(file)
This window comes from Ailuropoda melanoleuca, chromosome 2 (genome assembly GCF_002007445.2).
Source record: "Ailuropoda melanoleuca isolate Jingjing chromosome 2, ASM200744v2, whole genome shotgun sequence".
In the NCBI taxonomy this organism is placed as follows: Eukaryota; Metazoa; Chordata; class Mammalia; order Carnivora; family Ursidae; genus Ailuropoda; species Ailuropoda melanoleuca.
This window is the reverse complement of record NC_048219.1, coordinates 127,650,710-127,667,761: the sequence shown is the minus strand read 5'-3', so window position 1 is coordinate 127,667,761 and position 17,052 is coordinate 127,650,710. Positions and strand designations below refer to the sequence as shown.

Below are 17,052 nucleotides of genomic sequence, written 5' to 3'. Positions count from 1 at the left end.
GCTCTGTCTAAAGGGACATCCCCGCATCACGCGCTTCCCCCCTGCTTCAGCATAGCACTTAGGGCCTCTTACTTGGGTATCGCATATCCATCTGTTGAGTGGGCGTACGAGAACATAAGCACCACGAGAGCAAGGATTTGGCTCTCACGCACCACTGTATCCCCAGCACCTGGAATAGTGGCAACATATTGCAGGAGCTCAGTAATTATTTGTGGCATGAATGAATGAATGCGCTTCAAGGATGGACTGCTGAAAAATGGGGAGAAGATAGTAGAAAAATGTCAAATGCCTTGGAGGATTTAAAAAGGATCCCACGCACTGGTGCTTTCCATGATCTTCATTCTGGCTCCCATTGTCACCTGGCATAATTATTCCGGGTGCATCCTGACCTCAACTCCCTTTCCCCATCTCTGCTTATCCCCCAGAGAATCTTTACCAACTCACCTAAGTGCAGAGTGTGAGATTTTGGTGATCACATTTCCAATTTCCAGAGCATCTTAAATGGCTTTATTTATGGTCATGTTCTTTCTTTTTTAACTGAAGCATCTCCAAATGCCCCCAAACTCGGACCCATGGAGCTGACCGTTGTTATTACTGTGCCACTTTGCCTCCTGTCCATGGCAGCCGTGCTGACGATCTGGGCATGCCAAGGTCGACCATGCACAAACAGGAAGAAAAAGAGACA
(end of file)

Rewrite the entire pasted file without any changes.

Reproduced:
This window comes from Ailuropoda melanoleuca, chromosome 2 (genome assembly GCF_002007445.2).
Source record: "Ailuropoda melanoleuca isolate Jingjing chromosome 2, ASM200744v2, whole genome shotgun sequence".
In the NCBI taxonomy this organism is placed as follows: Eukaryota; Metazoa; Chordata; class Mammalia; order Carnivora; family Ursidae; genus Ailuropoda; species Ailuropoda melanoleuca.
This window is the reverse complement of record NC_048219.1, coordinates 127,650,710-127,667,761: the sequence shown is the minus strand read 5'-3', so window position 1 is coordinate 127,667,761 and position 17,052 is coordinate 127,650,710. Positions and strand designations below refer to the sequence as shown.

Below are 17,052 nucleotides of genomic sequence, written 5' to 3'. Positions count from 1 at the left end.
GCTCTGTCTAAAGGGACATCCCCGCATCACGCGCTTCCCCCCTGCTTCAGCATAGCACTTAGGGCCTCTTACTTGGGTATCGCATATCCATCTGTTGAGTGGGCGTACGAGAACATAAGCACCACGAGAGCAAGGATTTGGCTCTCACGCACCACTGTATCCCCAGCACCTGGAATAGTGGCAACATATTGCAGGAGCTCAGTAATTATTTGTGGCATGAATGAATGAATGCGCTTCAAGGATGGACTGCTGAAAAATGGGGAGAAGATAGTAGAAAAATGTCAAATGCCTTGGAGGATTTAAAAAGGATCCCACGCACTGGTGCTTTCCATGATCTTCATTCTGGCTCCCATTGTCACCTGGCATAATTATTCCGGGTGCATCCTGACCTCAACTCCCTTTCCCCATCTCTGCTTATCCCCCAGAGAATCTTTACCAACTCACCTAAGTGCAGAGTGTGAGATTTTGGTGATCACATTTCCAATTTCCAGAGCATCTTAAATGGCTTTATTTATGGTCATGTTCTTTCTTTTTTAACTGAAGCATCTCCAAATGCCCCCAAACTCGGACCCATGGAGCTGACCGTTGTTATTACTGTGCCACTTTGCCTCCTGTCCATGGCAGCCGTGCTGACGATCTGGGCATGCCAAGGTCGACCATGCACAAACAGGAAGAAAAAGAGACA